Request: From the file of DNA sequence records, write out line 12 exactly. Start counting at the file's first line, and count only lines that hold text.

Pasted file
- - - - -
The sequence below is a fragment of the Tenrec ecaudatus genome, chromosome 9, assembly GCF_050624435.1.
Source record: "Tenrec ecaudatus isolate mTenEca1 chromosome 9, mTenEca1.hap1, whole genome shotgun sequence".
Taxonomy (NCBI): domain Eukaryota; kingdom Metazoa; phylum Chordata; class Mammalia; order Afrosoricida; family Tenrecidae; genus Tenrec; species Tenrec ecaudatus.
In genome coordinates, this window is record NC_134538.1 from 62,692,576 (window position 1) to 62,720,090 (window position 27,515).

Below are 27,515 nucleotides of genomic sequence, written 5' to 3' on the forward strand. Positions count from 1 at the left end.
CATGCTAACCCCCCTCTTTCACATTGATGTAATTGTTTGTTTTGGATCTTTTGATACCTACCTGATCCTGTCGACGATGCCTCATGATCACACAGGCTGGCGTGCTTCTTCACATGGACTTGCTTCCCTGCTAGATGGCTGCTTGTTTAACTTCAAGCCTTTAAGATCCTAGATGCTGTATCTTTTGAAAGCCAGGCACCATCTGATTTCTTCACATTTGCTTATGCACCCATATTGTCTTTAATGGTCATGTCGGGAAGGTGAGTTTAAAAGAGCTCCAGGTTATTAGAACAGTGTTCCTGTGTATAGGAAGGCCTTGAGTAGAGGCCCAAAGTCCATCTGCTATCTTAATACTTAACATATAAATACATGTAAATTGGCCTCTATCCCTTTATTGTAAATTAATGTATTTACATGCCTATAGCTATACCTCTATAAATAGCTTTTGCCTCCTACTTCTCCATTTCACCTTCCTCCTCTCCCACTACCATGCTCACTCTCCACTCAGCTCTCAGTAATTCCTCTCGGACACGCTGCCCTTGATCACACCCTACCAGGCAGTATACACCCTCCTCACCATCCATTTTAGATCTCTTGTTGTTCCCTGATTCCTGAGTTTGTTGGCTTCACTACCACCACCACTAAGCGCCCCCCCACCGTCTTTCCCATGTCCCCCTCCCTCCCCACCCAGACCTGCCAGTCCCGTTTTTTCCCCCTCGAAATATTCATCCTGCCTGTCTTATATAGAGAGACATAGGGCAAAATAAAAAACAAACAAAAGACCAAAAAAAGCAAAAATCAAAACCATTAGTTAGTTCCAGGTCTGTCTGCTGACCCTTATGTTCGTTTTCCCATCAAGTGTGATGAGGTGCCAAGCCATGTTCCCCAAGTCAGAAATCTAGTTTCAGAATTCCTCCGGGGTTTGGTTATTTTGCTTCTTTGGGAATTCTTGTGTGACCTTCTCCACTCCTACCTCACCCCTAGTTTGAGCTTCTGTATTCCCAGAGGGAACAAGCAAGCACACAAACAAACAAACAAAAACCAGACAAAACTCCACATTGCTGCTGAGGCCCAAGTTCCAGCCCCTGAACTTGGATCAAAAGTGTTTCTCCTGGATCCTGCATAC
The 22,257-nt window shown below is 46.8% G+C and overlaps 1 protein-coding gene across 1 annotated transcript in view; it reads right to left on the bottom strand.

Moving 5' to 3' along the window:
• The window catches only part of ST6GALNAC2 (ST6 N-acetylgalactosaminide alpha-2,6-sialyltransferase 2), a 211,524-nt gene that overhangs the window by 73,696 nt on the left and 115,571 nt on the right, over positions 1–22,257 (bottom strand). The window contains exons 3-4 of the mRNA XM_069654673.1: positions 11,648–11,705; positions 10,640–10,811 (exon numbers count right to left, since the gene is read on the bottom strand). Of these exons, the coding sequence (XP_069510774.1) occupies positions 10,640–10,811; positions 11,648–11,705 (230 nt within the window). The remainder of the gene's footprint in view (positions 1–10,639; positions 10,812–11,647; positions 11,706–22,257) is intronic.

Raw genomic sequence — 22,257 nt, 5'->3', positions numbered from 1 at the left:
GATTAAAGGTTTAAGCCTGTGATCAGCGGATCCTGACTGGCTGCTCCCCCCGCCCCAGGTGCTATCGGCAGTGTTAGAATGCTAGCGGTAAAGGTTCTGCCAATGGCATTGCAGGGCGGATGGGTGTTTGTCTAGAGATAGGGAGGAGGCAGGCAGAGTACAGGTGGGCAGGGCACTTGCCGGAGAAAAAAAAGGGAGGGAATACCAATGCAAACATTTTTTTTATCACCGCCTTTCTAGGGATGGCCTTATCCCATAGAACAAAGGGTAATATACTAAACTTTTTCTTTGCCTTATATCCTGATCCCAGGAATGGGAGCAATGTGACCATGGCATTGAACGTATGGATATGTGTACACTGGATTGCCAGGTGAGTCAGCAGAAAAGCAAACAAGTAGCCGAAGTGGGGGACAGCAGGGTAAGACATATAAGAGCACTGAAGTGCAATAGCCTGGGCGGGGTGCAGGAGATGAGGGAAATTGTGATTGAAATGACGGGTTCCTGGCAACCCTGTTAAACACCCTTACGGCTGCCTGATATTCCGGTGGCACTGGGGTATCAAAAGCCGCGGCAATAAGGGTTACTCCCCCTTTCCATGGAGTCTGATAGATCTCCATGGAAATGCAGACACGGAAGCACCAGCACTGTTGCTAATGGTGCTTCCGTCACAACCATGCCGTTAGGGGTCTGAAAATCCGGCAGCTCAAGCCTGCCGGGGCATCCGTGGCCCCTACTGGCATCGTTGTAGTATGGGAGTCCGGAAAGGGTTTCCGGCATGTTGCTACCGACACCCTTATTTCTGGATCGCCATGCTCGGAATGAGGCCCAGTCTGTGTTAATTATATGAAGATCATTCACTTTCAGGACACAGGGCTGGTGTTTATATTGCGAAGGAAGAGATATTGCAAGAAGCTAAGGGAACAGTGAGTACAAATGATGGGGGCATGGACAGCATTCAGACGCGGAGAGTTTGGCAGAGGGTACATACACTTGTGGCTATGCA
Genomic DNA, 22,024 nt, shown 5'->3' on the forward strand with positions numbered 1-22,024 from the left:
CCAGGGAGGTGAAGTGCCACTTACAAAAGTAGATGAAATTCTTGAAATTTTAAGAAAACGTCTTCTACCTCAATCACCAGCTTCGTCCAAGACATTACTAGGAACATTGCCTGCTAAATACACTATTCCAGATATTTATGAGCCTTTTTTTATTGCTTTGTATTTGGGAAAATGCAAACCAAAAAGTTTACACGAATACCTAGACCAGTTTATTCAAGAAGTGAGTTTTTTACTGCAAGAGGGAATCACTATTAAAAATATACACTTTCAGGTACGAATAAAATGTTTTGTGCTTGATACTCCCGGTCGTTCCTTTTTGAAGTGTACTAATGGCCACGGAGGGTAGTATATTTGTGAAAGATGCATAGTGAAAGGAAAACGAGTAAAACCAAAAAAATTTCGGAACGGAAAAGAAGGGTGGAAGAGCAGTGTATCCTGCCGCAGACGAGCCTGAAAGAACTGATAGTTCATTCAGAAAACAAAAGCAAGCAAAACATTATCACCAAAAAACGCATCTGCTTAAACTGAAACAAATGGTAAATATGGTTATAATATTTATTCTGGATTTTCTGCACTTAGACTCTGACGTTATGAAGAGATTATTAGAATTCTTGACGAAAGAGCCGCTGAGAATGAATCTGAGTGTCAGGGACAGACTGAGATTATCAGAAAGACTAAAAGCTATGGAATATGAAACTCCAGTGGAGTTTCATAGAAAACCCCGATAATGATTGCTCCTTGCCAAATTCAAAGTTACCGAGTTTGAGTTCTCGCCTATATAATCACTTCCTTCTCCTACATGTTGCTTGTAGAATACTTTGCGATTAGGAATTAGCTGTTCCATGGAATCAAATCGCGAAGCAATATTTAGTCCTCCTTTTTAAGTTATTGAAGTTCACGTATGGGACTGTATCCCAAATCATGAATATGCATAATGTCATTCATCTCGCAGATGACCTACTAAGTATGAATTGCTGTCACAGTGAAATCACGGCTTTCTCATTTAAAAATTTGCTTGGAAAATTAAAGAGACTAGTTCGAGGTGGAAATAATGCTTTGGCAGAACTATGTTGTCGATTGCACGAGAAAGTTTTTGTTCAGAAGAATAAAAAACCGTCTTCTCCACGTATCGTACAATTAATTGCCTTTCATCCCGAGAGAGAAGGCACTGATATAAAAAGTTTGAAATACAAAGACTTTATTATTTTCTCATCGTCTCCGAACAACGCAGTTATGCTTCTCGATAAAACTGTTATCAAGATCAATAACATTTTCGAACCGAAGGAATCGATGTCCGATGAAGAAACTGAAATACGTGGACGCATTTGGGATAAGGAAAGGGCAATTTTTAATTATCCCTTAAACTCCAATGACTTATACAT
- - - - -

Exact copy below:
Genomic DNA, 22,024 nt, shown 5'->3' on the forward strand with positions numbered 1-22,024 from the left: